My garage holds up neighbour’s garden – what happens when I remove my garage?

Q: My garage is currently holding up my neighbour's garden. With all the excessive rain his garden has pushed my garage several inches and it is about to fall down. As there is no separation or divide between my garden wall & garage and his garden / earth, whose responsibility is it to secure his garden when my garage is removed?

 

The enquiry is about who is responsible if a garage wall on the boundary with a neighbour, which supports the neighbour’s land, becomes damaged as a result of movement in that neighbour’s land.

To my mind the answer will turn on the facts.

If the wall is a party structure (assuming there is no structure attached to the wall on the neighbour’s side, then the wall would need to be astride the boundary, to be a party structure), then it will be the joint responsibility of the two neighbours and the cost of repair will be split between them according to the use that each makes of it. The procedure for dealing with this is covered in the Party Wall etc Act 1996.

If the wall is wholly on the garage owners side, the history of its construction will be relevant. If it was built by the garage owner as a retaining wall, to enable him to lower the levels on his side, it seems to me that, on the face of it, he has a subsisting duty to support the neighbour’s land and in that case, the cost of the repairs will be to his account. If though the neighbour’s land has been heaped up against the garage wall subsequent to its construction, by the neighbour, without authority, then it might be said that the actions of the neighbour have caused damage to the garage owner’s property and in which case  the neighbour is responsible.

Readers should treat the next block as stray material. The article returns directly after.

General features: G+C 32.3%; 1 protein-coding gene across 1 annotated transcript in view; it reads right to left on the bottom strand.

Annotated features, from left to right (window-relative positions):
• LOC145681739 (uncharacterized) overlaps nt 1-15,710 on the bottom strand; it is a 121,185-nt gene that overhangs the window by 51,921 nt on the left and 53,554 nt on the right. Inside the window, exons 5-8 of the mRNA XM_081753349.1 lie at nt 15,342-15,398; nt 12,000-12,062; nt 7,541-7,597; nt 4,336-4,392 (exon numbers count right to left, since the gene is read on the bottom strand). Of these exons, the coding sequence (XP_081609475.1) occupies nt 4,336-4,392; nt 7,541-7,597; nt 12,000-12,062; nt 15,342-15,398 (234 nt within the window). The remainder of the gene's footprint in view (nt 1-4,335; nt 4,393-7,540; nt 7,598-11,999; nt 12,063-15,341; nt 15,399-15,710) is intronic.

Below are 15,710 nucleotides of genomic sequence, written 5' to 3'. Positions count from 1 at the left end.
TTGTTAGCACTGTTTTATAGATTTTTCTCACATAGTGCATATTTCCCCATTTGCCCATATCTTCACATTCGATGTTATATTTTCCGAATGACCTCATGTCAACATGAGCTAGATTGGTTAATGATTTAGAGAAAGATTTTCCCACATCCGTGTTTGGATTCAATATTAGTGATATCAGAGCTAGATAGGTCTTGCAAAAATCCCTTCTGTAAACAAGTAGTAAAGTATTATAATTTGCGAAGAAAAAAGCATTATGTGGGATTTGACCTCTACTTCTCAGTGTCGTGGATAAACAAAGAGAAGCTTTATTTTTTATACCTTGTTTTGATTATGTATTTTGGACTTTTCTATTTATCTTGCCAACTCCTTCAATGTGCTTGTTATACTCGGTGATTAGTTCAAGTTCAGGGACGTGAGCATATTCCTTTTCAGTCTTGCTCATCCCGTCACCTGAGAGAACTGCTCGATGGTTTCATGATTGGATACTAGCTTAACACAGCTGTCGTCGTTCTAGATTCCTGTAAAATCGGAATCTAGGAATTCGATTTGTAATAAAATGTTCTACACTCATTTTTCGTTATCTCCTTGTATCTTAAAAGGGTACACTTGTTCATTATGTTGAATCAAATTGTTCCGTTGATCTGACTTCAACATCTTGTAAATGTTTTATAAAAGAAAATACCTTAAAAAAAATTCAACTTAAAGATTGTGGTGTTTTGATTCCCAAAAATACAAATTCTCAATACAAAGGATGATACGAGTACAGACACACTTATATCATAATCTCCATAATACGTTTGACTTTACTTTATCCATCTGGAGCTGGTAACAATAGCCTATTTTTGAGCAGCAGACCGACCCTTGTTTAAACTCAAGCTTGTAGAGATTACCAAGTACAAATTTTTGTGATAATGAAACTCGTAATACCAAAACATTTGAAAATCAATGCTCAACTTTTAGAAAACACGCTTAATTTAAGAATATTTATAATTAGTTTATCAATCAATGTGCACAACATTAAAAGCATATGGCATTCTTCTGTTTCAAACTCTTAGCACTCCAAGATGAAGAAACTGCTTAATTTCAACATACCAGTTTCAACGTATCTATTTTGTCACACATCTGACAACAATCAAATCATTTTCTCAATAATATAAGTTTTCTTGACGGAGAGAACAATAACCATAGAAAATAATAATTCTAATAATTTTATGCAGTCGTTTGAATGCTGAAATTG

The foregoing is my assessment as a surveyor who practises in the field of boundary disputes. I am though not a lawyer and from experience there tend to be legal intricacies which can be relevant. Accordingly I would caution taking the forgoing to be legal advice without first checking it with a lawyer.

Andrew McWhirter, McWhirter Associates, Chartered Surveyors

 

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